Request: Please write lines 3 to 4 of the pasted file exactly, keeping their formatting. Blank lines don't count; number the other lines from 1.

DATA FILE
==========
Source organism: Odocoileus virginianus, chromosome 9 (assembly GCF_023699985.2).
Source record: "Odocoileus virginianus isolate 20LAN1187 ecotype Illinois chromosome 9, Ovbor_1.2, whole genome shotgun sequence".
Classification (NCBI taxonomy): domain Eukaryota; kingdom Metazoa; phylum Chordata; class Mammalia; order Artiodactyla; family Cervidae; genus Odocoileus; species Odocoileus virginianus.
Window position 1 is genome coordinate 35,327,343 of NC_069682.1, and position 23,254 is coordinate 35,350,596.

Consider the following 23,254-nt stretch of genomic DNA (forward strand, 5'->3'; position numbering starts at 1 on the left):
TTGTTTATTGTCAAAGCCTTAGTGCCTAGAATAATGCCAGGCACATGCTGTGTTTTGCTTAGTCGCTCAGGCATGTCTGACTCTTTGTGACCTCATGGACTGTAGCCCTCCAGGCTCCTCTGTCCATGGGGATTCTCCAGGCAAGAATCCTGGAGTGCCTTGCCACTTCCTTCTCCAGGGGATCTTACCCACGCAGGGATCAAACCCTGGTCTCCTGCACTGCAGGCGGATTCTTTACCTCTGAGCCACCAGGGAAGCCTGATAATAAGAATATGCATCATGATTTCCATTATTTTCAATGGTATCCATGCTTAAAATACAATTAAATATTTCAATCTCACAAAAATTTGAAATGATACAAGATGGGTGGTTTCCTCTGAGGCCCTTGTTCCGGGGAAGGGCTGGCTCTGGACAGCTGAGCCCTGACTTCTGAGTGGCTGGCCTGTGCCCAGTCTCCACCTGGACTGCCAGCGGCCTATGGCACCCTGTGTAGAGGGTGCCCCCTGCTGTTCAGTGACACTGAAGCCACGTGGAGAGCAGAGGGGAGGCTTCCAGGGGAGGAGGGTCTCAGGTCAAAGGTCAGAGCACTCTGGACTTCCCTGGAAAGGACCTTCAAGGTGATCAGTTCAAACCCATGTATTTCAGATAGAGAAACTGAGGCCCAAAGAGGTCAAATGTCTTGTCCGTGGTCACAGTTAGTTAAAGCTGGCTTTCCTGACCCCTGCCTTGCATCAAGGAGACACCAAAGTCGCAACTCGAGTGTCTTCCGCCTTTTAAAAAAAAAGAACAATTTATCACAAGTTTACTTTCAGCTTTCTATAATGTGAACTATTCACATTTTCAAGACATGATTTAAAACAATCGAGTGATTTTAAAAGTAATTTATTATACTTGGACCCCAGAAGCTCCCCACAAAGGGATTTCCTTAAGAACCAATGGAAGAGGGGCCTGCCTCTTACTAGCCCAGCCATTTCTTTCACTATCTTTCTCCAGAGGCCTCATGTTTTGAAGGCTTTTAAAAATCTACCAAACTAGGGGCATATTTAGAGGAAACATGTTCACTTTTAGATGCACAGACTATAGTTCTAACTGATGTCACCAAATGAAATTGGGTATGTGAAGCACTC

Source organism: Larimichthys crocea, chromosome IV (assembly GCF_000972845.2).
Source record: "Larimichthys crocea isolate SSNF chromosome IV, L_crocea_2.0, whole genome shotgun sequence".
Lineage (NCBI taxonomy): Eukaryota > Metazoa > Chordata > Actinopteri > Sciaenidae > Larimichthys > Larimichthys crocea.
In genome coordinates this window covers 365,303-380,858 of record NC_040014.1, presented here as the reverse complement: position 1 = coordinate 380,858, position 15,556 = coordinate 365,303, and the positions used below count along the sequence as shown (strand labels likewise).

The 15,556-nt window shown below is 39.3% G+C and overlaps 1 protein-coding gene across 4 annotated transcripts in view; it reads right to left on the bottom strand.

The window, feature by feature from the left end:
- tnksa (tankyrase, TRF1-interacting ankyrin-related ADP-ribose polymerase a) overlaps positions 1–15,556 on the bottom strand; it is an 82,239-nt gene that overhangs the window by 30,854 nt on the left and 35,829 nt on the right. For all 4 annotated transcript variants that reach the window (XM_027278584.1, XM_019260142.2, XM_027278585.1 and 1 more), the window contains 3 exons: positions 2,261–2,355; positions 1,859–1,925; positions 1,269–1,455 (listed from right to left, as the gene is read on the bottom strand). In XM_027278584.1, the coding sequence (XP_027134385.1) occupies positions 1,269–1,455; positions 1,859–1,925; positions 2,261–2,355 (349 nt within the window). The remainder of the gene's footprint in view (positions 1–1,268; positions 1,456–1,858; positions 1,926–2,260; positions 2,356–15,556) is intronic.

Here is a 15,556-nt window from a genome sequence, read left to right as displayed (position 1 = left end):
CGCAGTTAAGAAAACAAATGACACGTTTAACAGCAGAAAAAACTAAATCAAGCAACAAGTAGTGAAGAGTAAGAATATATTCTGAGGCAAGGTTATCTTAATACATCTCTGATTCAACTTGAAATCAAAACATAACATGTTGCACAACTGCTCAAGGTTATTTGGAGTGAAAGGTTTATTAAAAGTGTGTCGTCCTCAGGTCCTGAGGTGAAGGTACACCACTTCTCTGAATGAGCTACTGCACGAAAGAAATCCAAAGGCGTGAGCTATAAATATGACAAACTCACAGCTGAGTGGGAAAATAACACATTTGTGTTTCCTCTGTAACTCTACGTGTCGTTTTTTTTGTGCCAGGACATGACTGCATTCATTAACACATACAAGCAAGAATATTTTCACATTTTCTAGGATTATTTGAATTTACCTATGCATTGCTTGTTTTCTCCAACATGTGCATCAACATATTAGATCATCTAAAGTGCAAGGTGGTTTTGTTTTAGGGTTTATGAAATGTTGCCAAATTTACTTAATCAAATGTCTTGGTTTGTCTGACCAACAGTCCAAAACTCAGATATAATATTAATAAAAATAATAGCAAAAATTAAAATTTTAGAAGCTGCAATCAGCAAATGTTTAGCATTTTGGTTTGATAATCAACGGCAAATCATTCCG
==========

Classification (NCBI taxonomy): domain Eukaryota; kingdom Metazoa; phylum Chordata; class Mammalia; order Artiodactyla; family Cervidae; genus Odocoileus; species Odocoileus virginianus.
Window position 1 is genome coordinate 35,327,343 of NC_069682.1, and position 23,254 is coordinate 35,350,596.